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Cold

13 Ways to Bleed on Stage

(Geffen; US: 12 Sep 2000)

Okay, so I should’ve known better. The bit in the PR packet that came with the CD where it says Cold “counts Limp Bizkit’s Fred Durst among their fans” should’ve been a big, flashing-neon warning sign (same deal with the fact that the CD’s on Durst’s own Flip imprint). The music isn’t another Limp Bizkit clone, which should be a good thing, but that doesn’t mean this is necessarily anything wonderful, even still. Cold edges towards the soul-searching, melodic, non-rap side of the “new metal” milieu (think the Deftones or Far), which is nice, but they just don’t pull off anything new here. The music, the lyrics, the art, it’s all weirdly predictable, even to somebody who’s not particularly a student of the genre.


Vocalist/lyricist Scooter Ward’s vocals are a good example: throughout 13 Ways, Ward sounds eerily familiar, making me swear I’ve heard him before, but I haven’t…it’s just that he sounds exactly like a half-dozen other singers out there right now. Ward’s got that back-of-the-throat growl-y thing down, a la Creed, early Stone Temple Pilots, or Gavin Rossdale of Bush, and for the quieter songs his other vocal mode is to get all breathy and hushed, a trend that bugs the shit out of me because it lets the singer avoid showing any real emotion. In the end, the songs get to be indistinguishable from those of a lot of other bands. Anybody out there hear that “arms wide open” song by Creed (I think) and think it was Pearl Jam? I know I did, and almost every track on 13 Ways strikes me the same way—if I heard any of this on the radio, I’d peg it almost immediately as “oh, it must be a new Creed song.” And that, needless to say, isn’t a good thing.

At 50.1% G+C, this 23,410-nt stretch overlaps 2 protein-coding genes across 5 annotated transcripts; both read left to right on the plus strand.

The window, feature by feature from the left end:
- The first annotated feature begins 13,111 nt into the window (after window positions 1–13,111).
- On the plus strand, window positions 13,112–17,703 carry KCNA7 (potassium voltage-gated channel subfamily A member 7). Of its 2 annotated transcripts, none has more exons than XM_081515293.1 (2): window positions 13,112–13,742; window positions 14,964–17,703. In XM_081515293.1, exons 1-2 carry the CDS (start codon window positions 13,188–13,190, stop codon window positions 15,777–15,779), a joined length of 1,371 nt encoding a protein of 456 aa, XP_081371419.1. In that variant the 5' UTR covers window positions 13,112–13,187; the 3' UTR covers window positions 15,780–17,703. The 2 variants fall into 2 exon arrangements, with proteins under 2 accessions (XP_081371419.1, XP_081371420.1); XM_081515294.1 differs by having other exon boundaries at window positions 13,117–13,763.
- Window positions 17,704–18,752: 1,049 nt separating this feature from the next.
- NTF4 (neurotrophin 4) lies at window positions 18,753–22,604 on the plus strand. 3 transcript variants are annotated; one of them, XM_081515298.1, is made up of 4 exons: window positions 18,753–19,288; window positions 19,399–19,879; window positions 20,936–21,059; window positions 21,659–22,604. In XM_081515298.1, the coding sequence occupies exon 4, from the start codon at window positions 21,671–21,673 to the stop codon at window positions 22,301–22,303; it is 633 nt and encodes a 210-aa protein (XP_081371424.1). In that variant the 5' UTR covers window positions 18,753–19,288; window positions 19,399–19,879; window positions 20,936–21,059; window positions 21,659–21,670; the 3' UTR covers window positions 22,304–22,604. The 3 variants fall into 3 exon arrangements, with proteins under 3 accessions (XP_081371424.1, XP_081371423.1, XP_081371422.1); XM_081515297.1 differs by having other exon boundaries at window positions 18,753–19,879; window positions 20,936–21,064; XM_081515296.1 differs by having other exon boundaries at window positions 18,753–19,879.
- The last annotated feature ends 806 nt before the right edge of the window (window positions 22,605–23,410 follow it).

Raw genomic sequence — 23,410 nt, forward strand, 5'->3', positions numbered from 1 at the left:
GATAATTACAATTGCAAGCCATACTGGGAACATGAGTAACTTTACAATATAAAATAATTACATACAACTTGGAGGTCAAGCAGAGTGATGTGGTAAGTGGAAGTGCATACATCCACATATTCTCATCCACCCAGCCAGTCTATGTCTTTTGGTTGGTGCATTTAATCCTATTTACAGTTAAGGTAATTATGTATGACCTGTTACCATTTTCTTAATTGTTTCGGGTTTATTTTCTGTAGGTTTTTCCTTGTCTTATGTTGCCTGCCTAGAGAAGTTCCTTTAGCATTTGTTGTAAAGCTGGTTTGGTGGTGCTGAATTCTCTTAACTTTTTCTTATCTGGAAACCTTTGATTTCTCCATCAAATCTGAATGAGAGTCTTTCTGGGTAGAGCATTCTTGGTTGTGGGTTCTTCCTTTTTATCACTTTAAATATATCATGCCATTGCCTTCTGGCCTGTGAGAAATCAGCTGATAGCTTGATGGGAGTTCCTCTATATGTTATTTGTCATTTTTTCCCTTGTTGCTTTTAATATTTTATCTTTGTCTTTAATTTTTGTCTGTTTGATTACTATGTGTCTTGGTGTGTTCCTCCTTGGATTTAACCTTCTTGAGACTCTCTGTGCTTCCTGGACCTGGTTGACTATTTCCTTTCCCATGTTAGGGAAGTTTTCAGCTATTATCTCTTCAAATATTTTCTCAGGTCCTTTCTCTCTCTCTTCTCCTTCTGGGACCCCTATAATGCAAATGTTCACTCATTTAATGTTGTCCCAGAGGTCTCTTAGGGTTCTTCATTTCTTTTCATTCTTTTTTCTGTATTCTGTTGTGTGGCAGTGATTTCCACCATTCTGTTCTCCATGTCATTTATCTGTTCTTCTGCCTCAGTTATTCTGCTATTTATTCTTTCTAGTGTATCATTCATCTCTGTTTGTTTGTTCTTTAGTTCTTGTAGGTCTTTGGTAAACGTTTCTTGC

Now, just because I’m a sucker, I’ll back off a bit on these guys: Cold isn’t wretched. Really, taken as part of the general genre of music to which they belong, they’re not half-bad. Die-hard fans of new metal may well think this album’s the Second Coming—I don’t, but my new metal tendencies pretty much begin and end with Far’s Tin Cans with Strings to You, so this isn’t usually my thing. I did catch my foot tapping along occasionally, and I actually enjoyed the heck out of “End of the World,” which drops the gimmicks long enough to throw in a depressingly majestic chorus. It sounds like Cold could probably be pretty entertaining live, as well, but then, I think that might be part of the problem: the road to real stardom is littered with the corpses of bands that were really great live, but not real memorable otherwise.

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